3. We are taught our duty in times of public trouble, and that is, humbly to bewail our sins before God ; our guilt and pollution, and the imperfection of our righteousness; to deprecate the continuance of his anger, and entreat his kind and powerful appearances for us; to seek his mercy to remove our calamities, and his grace to reform our manners. On this errand we may comfortably apply to him, as our Creator and Father, who has shown so much goodness in our creation and support; and much more, as our God in Jesus Christ. Bat let us rerarmbür, that if we desire these blessings, we must stir up ourselves to take hold on God; do all We can to quicken our spirits ; and engage all that is within us in this important work. Then we may hope that our prayers will prevail, and that God will stir up his strength, and come and save us.

This chafiter is an answer to the peohle's complaint in theforegoing one, of God's rejecting them; informing them that it was for their sins, especially their rejection of Christ, when the Gentiles received him: and it concludes with promises of their future restoration.

1 JAM sought of [them that] asked not [for me ;] I am found

that asked not after me before, (thus St. Paul interprets the words, Hom. ix. 25, &c. and ch. x. 20.) I said, Behold me, behold me, unto a nation [that] was not called by my name; I manifested

2 myself to them, and invited them to seek me. I have spread out my hands all the day with great earnestness unto a rebellious people, which walketh in a way [that was] not good, after their own thoughts ; after their corrufit doctrines and superstitio'us ways

3 of worshifi; A people that provoketh me to anger continually to my face; that sacrificeth in gardens, and burneth incense up

4 on altars of brick; Which remain among the graves, and -lodge in the monuments, who use abominable rites in honour of the dead, or to consult them, which eat swine's flesh, though forbidden by the law, because used in idolatrous rites among the heathen, and broth of abominable [things is in] their vessels, such as a kid

5 seethed in its mother's milk i• Which say, Stand by thyself, come not near to me; for I am holier than thou ; valuing themselves on their own sanctity, and counting others unclean and profane: an exact descrifition of the character cf the Pharisees in Christ's time. These [are] a smoke in my nose, a fire that burneth all the

6 day; they are offensive, as the smoke of wet wood. Behold, [it is] written before me, i" will not forget it; I will not keep silence, but will recompense, even recompense into their bosom,

7 Your iniquities, and the iniquities of your fathers together, saith. the Lord, which have burned incense upon the mountains, and blasphemed me upon the hills: therefore will I measure their former work into their bosom ; / will take their former and latter sins into account when I come to fiunish them as a nation. Arevertheless there shall be a remnant according to the election of grace : for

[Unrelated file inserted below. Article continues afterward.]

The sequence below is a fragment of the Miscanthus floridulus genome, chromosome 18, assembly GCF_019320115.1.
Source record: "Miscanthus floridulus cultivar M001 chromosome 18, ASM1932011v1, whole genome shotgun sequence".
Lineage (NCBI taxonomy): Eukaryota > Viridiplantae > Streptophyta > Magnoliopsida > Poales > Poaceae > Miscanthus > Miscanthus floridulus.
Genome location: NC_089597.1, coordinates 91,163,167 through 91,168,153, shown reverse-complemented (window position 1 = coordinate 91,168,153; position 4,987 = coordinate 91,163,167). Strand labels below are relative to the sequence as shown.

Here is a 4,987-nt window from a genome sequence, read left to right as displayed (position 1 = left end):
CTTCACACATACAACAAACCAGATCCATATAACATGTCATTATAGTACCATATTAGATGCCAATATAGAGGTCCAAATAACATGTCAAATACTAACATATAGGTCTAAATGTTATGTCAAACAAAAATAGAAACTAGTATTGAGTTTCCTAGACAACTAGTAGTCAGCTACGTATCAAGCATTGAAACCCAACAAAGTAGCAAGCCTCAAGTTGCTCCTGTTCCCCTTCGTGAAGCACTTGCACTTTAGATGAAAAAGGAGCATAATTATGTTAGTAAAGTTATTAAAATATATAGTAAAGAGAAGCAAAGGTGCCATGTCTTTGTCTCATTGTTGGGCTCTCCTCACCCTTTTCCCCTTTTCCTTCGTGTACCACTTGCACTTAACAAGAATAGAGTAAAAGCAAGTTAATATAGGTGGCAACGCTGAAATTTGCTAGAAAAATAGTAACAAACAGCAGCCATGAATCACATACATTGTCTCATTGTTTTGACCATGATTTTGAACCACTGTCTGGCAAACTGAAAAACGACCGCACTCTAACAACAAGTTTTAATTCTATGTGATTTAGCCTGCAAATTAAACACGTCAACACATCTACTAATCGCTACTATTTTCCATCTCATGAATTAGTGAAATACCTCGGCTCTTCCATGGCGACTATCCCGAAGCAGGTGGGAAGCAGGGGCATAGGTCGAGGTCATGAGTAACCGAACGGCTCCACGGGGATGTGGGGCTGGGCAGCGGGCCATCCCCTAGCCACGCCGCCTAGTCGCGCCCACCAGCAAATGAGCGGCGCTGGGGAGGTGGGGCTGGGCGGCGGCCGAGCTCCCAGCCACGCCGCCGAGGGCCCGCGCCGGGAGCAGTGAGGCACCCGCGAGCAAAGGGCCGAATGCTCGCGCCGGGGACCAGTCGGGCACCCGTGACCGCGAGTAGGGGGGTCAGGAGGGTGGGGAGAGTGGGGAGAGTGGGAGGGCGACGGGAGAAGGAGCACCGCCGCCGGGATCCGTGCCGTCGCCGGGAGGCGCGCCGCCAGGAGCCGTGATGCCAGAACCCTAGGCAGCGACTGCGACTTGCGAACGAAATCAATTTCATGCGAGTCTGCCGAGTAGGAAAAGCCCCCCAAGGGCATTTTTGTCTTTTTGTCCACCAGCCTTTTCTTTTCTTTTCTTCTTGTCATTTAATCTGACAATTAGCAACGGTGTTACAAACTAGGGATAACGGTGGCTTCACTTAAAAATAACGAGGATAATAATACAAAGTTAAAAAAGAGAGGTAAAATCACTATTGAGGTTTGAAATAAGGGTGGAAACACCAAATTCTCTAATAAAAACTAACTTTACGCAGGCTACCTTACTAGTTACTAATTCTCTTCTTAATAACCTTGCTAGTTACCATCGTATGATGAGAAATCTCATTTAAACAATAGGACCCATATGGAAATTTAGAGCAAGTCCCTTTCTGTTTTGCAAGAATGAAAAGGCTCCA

• It is obiected thit this cannot be applied to the Jews after their captivity, becanse they were then frre from idolatry; but it mav refer partly to. the Molatry of their ftrhers, as in v. 7. It chiefly describes their wickedness in Christ's time, in langu.ic.e taken from rhrir ancient manner of transgressing ; it is a kind of proverbial expression for worshipping God in a way that he hath not directed, as incense and a pure sacrifice are put for gospel woi ship; or It may refer to their oomplving with popish idolatry to avoid persecutinn, as many of ihc Jews yet do.

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8 Thus saith the Lord, as the new wine, or rather, a good grope, is found in the cluster, and [one] saith, Destroy it not, for a blessing [is] in it: so will I do for my servants' sakes, that I may not destroy them all; as when a man who is pruning a vine, and cutling out the dead branches, sees a cluster likely to ri/ien, he leaves it, saying, these will become good grapes; so some of the Jcxet shall be converted, and some of the unbelievers shall be sfiared, in hofie that a better generation will rise out of them: as it follows;

9 And I will bring forth a seed out of Jacob, and out of Judah an inheritor of my mountains: and mine elect shall inherit it,and my

10 servants shall dwell there. And Sharon shall be a fold of flocks, and the valley of Achor a place for the herds to lie down in, for my people that have sought me.•

11 But ye [are] they that forsake the Lord, that forget my holy mountain, that prepare a table for that troop, for Gad, and that furnish the drink offering unto that number, that is, to

12 Meni.\ But because ye choose a number of idols, Therefore will I number you to the sword, and ye shall all bow down to the slaughter: because when I called, ye did not answer; when I spake, ye did not hear; but did evil before mine eyes, and did choose [that] wherein I delighted not, what was most odious to